A pea in an elephant herd pod

Nature is full of unpredictable surprises. And there are few things more heart-warming to watch than the unlikely friendships and bonds of two completely different species in the wild.

In 2014, two ostrich chicks were bestowed upon the world-renowned wildlife organisation The David Sheldrick Wildlife Trust. These two sibling chicks, a female named Pea and a male named Pod, grew up with the orphaned elephants that the TrustΒ look after, before releasing them into the wild when they are strong enough to look after themselves.

pea-and-pod-aged-1-month-copyright-to-the-david-sheldrick-wildlife-trust

Although both ostriches got on well with the orphaned elephants, regular trips were taken onto the Nairobi Park plains to give both Pea and Pod the opportunity to mingle with other wild ostriches. Because of this, there was no cause for concern when Pod did not return to the main camp one day, which left the keepers confident that he had joined his fellow big birds, and even sighted him a while later.

rescue-of-pea-and-pod-copyright-to-the-david-sheldrick-wildlife-trust

Pea, on the other hand, was a lot more keen to stay with the little elephants, who she had grown up with, and therefore were the only family that she had ever truly known. Their bond was a heartwarming one, with Pea shepherding the babies, and keeping them safe and warm by spreading her wings over them.The inter-species friendship could even be seen as Pea thinking that she was part of the baby elephant herd.

_1-copyright-to-the-david-sheldrick-wildlife-trust

Pea was admired by everyone who saw her, including the elephants, and the sight of an ostrich acting like an elephant, even down to sharing mud and dust baths, was a truly heartwarming sight to see.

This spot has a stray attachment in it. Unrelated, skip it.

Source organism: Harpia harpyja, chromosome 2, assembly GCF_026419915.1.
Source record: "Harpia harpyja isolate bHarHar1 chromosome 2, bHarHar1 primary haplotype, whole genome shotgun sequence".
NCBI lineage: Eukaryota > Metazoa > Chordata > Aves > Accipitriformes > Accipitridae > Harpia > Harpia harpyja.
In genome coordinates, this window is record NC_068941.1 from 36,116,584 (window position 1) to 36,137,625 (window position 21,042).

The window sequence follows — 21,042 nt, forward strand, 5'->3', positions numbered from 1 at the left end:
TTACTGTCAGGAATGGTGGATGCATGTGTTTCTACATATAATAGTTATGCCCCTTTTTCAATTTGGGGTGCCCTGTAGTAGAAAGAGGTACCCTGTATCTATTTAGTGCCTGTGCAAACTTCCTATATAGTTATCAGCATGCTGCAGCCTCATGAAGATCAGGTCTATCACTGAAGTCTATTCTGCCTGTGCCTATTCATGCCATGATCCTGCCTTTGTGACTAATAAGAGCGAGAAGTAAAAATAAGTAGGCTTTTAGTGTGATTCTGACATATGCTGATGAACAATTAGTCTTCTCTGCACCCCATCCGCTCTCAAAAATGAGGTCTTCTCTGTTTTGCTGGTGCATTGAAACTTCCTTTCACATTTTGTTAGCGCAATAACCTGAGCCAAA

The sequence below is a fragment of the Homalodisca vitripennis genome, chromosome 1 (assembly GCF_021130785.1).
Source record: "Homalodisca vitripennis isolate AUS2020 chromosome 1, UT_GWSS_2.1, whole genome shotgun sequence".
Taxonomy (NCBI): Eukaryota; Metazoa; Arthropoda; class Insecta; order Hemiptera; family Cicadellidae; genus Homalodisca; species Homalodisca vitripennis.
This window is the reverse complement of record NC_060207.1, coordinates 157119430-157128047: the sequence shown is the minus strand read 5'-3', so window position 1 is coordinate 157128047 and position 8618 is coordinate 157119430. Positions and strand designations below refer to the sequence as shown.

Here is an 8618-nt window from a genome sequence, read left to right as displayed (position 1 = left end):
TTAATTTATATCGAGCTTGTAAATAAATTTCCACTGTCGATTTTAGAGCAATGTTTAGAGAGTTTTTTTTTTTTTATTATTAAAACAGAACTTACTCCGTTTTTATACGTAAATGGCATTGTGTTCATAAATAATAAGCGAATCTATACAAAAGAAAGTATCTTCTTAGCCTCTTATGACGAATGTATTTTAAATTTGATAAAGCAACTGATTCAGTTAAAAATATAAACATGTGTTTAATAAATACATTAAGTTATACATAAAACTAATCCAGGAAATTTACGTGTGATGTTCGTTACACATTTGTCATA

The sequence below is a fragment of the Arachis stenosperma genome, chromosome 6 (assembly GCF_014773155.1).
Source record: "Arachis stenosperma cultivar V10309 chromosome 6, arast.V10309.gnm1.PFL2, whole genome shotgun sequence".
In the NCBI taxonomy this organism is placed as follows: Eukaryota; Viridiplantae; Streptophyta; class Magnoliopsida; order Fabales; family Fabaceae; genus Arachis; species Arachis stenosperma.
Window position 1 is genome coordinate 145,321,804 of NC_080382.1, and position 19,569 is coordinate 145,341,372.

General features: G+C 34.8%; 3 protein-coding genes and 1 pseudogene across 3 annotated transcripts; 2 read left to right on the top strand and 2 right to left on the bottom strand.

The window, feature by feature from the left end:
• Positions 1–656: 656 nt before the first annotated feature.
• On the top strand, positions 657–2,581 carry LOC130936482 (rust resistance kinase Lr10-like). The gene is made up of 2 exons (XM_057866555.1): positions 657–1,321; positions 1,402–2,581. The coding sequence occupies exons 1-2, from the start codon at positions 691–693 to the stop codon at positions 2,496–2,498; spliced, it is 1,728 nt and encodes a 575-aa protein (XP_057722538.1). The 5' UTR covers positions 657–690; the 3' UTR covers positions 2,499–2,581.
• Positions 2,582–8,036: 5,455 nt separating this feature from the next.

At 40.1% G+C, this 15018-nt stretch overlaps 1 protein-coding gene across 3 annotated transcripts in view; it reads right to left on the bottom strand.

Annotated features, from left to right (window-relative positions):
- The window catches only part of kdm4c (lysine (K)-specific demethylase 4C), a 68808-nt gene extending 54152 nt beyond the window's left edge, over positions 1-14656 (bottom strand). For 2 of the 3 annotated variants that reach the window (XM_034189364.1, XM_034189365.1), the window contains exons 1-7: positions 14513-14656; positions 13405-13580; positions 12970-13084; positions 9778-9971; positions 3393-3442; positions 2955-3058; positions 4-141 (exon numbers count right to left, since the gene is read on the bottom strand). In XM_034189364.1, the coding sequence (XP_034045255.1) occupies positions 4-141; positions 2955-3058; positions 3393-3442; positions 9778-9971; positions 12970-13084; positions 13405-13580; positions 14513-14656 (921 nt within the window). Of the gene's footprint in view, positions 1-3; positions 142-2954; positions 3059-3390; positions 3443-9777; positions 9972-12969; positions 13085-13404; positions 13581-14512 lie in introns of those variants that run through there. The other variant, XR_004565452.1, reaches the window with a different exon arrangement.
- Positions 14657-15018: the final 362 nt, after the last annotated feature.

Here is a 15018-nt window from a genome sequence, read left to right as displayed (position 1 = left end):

But unfortunately, disaster was just around the corner, which is always a danger with animals living in the wild, and a natural way of life.

Mguu and Pea

On the 25th November, Pea was finding food in the forest with her elephant herd when suddenly the babies were startled by three Nairobi Park lions who were chasing some impala nearby. The act of this dispersed the herd, including Pea.

After the lions had passed on, the keepers rounded up all of the elephants, but could not locate Pea. Concerns grew and they continued searching for her, but catastrophe had already struck when the keepers came to a glade and found the lions feasting on their kill, and it was confirmed whilst they got close in their vehicle that the lions had killed Pea.

Pea

This tragic news was felt by all who knew her, including those who had seen the remarkable photos of her bond with her elephants online. She will be very missed, but she is a sure sign of just how beautiful nature can be, and how the most unlikely of friends can live in such harmony with one another.

jotto-and-pea-copyright-to-the-david-sheldrick-wildlife-trust

 

All photographs are copyright of the David Sheldrick Wildlife Trust.

Leave a Reply

Fill in your details below or click an icon to log in:

WordPress.com Logo

You are commenting using your WordPress.com account. Log Out / Change )

Twitter picture

You are commenting using your Twitter account. Log Out / Change )

Facebook photo

You are commenting using your Facebook account. Log Out / Change )

Google+ photo

You are commenting using your Google+ account. Log Out / Change )

Connecting to %s

Blog at WordPress.com.

Up ↑

%d bloggers like this: